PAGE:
Now start the machine. If all goes well, the machine will boot up like a normal machine, and you can now proceed to install your guest OS.

While the installation takes place, you can check the host OS's network settings, using ifconfig/ipconfig. You should see a new adapter called 'vboxnet0'. Note the IP address. For me, it is, but it may differ for you. After installation, set up the network settings of your guest OS: (Change accordingly if your IP address differs on the host OS) IP address Default Gateway : :

If necessary, restart your network service. You should now be able to ping the host from the guest and vice versa.

Voilà! You now have a very simple client-server network setup. Play around with it, explore Virtual Box, and when you feel you're comfortable with it, move on to the next tutorial.

Protip If you notice your PC is hanging/slowing down while using Virtual Box, check your CPU usage. If it's constantly at 100%, then do this: Create another Virtual Machine, with a say 50 MB hard disk, and as little ram as possible, (4MB is fine) and boot it till it halts at a black screen that says “FATAL: No bootable medium found! System halted.”
Minimize this machine (DO NOT CLOSE IT) and run your normal guest OS. You'll now notice that the CPU usage has dropped down dramatically, and will hover around 10-20%. This is due to a weird bug in Virtual Box, wherein one machine causes excessive load, but if you have another machine running simultaneously with the first one, Virtual Box manages to load balance both of them.

Protip 2 Install 'Guest Additions' for your guest OSes, to make life much easier. Among the many advantages, your mouse won't get captured each time you go to a virtual machine. It'll seamlessly move from host to guest.
For a Windows guest, after starting the virtual machine, go to Devices > Install Guest Additions. For a GNU/Linux guest, see this tutorial by Sasquatch:

Part 2 – Setting up the Network
Things required:
• • • Everything needed GNS3 to run. (The program itself and a Cisco IOS image) Knowing how to use GNS3 and how to do a basic configuration of a Cisco router VirtualBox

What is GNS3?
GNS3 is a very powerful graphical network simulator, that is normally used for preparation of Cisco exams, like CCNA, CCNP, etc. While other simulators try to recreate the environment of using a Cisco IOS, GNS3 uses the actual operating system itself. While there are many advantages to this, the biggest is that you aren't limited to a certain set of commands. You can use any command that would normally work on a router. Of course, the downside is that you need to get a Cisco IOS image. Although there are many sites that provide it, remember that it is illegal to download it, and Cisco does not give out the IOS for free. If you can take an image of a router you own, that would be the best thing to do. To download GNS3, go here: Windows users should probably get the 'all-in-one' pack. If you're using a GNU/Linux OS that has a repository, it's probably available over there as well. Ubuntu users can run this: $ sudo apt-get install gns3 For Fedora you can refer to this guide: In this tutorial, I'm going to jump right into configuration, and will not be talking about the basics of how to use GNS3. Why? Simply because there's a lot of resources already out there. If you're new to GNS3, then please read this fantastic tutorial: The latest version of GNS3 is .7x, and even though the tutorial is for .5x, it's still relevant. So read it. Don't skim. Read the entire thing. I mean it. You could also visit blindhog's site for lots of video tutorials:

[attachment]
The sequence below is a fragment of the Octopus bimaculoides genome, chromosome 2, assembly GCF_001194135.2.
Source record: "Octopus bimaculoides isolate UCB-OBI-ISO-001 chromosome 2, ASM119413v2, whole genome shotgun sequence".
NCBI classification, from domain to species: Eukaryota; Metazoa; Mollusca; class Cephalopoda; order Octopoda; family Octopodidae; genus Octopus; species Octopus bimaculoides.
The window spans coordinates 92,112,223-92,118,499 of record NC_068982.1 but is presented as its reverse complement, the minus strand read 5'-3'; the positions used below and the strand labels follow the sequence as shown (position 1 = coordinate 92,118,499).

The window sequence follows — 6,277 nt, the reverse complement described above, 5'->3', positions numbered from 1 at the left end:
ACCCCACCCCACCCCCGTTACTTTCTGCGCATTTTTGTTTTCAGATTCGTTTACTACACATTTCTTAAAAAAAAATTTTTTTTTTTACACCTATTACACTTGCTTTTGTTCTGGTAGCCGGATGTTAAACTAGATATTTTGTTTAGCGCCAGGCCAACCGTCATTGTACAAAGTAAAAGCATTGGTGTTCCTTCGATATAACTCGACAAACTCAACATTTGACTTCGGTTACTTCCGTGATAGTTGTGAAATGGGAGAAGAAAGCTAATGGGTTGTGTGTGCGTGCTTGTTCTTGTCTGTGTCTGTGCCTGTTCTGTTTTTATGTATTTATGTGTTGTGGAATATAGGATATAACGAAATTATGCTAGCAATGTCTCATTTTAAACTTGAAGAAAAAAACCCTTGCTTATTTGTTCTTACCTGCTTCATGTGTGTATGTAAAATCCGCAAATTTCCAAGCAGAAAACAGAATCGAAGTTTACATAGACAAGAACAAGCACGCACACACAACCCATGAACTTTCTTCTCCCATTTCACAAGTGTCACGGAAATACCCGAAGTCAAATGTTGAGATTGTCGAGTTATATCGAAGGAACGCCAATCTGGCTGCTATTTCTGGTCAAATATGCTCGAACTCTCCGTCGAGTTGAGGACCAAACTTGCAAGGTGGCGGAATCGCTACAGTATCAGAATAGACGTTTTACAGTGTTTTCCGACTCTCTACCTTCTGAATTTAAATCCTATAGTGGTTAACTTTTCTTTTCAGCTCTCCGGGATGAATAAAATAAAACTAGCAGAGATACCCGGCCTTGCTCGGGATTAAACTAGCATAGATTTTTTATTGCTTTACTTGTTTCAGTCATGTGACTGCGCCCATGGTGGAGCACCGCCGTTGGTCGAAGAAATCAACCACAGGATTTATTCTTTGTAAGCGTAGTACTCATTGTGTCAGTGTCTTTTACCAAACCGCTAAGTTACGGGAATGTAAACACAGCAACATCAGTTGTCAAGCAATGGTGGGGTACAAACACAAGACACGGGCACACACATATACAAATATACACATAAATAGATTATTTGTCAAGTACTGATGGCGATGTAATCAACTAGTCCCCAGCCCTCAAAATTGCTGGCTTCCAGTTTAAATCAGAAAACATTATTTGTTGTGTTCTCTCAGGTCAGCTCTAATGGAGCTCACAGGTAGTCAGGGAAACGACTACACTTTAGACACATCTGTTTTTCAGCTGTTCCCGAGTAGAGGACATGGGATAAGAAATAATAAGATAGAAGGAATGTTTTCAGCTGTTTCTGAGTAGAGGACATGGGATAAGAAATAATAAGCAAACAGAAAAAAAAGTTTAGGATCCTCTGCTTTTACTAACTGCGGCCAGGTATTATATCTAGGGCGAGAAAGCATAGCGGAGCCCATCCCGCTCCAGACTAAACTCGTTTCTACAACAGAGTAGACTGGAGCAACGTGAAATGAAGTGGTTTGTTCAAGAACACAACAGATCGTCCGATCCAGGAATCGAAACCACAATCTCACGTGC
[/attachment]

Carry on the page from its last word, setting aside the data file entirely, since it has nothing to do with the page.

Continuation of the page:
Setting up a second network adapter in VirtualBox
Before moving on to GNS3, let's pay a short visit to VirtualBox. For this part, I have already set up two virtual machines, both of them having RHEL. Again, you can choose whatever OS you want, but make sure you have two virtual machines.

In the VirtualBox main window, go to File > Preferences. In the new window that pops up, choose 'Network'. You'll now see the settings for 'Host-only' networks. It'll list the 'vboxnet0' adapter. We are now going to add another adapter. Click on the little network card icon with the green plus sign, that's next to the network listings.

It'll add 'vboxnet1'. Click on 'vboxnet1 network', and then click on the screwdriver.

You'll see a window pop-up that shows the default settings for this adapter. You can change it if you want, but for now we'll go with the defaults. Click 'OK.'

Now back in the main VirtualBox window, choose any one of your virtual hard disks, click on 'Settings' and highlight 'Network'. Here, enable 'Adapter 1', and attach it to 'Host-only Adapter', just like we did last time. Only this time, under the 'Name' drop down, choose 'vboxnet1', which is the adapter we just created. Click 'OK', and that's it. We are done with the VirtualBox settings for now. Now on to GNS3.

Configuring GNS3
Start GNS3. IMPORTANT: If you're using a GNU/Linux OS, then make sure you start GNS3 while signed in as root, or through sudo by typing 'sudo gns3 &' in a terminal. This is important because if you don't do so, you will not be able to access any network interface, including the ones we just created in VirtualBox. Also, definitely make sure you have applied idle pc values. If you don't know how to do this, read the GNS tutorial I linked to earlier. The router I'll be using is Cisco's 3640, mainly because it has some switching capabilities, but since that's not needed for this, you can use any you want.

Drag the router, a couple of switches and a couple of clouds onto the workspace.

Right-click on cloud 'C0' and choose 'Configure'. Click on 'C0', and under the tab 'NIO Ethernet', you'll see 'Generic Ethernet NIO' and 'Linux Ethernet NIO'. Do the following steps under whichever OS your host is. Since mine is Ubuntu, I chose the Linux one. Choose 'vboxnet0' in the drop down menu, and then click on 'Add'. You'll know see a listing for 'vboxnet0'. Click 'OK'.